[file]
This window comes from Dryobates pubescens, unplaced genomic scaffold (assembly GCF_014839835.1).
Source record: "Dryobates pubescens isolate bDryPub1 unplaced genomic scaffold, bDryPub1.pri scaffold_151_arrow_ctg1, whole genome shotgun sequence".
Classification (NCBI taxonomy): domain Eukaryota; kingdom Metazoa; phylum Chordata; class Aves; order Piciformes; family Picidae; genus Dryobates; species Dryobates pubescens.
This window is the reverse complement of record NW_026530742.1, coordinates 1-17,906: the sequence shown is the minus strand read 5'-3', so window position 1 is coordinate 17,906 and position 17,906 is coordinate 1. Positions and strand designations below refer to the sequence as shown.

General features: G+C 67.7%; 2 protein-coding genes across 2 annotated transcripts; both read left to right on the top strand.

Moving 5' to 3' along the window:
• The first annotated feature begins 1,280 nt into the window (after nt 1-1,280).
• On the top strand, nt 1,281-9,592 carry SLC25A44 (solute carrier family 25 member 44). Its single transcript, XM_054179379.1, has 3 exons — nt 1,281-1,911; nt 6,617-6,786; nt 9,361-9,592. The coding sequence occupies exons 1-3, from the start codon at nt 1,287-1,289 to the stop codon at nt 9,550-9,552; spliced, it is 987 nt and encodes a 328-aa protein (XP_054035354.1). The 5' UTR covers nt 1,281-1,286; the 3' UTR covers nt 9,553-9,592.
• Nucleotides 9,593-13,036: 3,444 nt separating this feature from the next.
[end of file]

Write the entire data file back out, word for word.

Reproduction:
This window comes from Dryobates pubescens, unplaced genomic scaffold (assembly GCF_014839835.1).
Source record: "Dryobates pubescens isolate bDryPub1 unplaced genomic scaffold, bDryPub1.pri scaffold_151_arrow_ctg1, whole genome shotgun sequence".
Classification (NCBI taxonomy): domain Eukaryota; kingdom Metazoa; phylum Chordata; class Aves; order Piciformes; family Picidae; genus Dryobates; species Dryobates pubescens.
This window is the reverse complement of record NW_026530742.1, coordinates 1-17,906: the sequence shown is the minus strand read 5'-3', so window position 1 is coordinate 17,906 and position 17,906 is coordinate 1. Positions and strand designations below refer to the sequence as shown.

General features: G+C 67.7%; 2 protein-coding genes across 2 annotated transcripts; both read left to right on the top strand.

Moving 5' to 3' along the window:
• The first annotated feature begins 1,280 nt into the window (after nt 1-1,280).
• On the top strand, nt 1,281-9,592 carry SLC25A44 (solute carrier family 25 member 44). Its single transcript, XM_054179379.1, has 3 exons — nt 1,281-1,911; nt 6,617-6,786; nt 9,361-9,592. The coding sequence occupies exons 1-3, from the start codon at nt 1,287-1,289 to the stop codon at nt 9,550-9,552; spliced, it is 987 nt and encodes a 328-aa protein (XP_054035354.1). The 5' UTR covers nt 1,281-1,286; the 3' UTR covers nt 9,553-9,592.
• Nucleotides 9,593-13,036: 3,444 nt separating this feature from the next.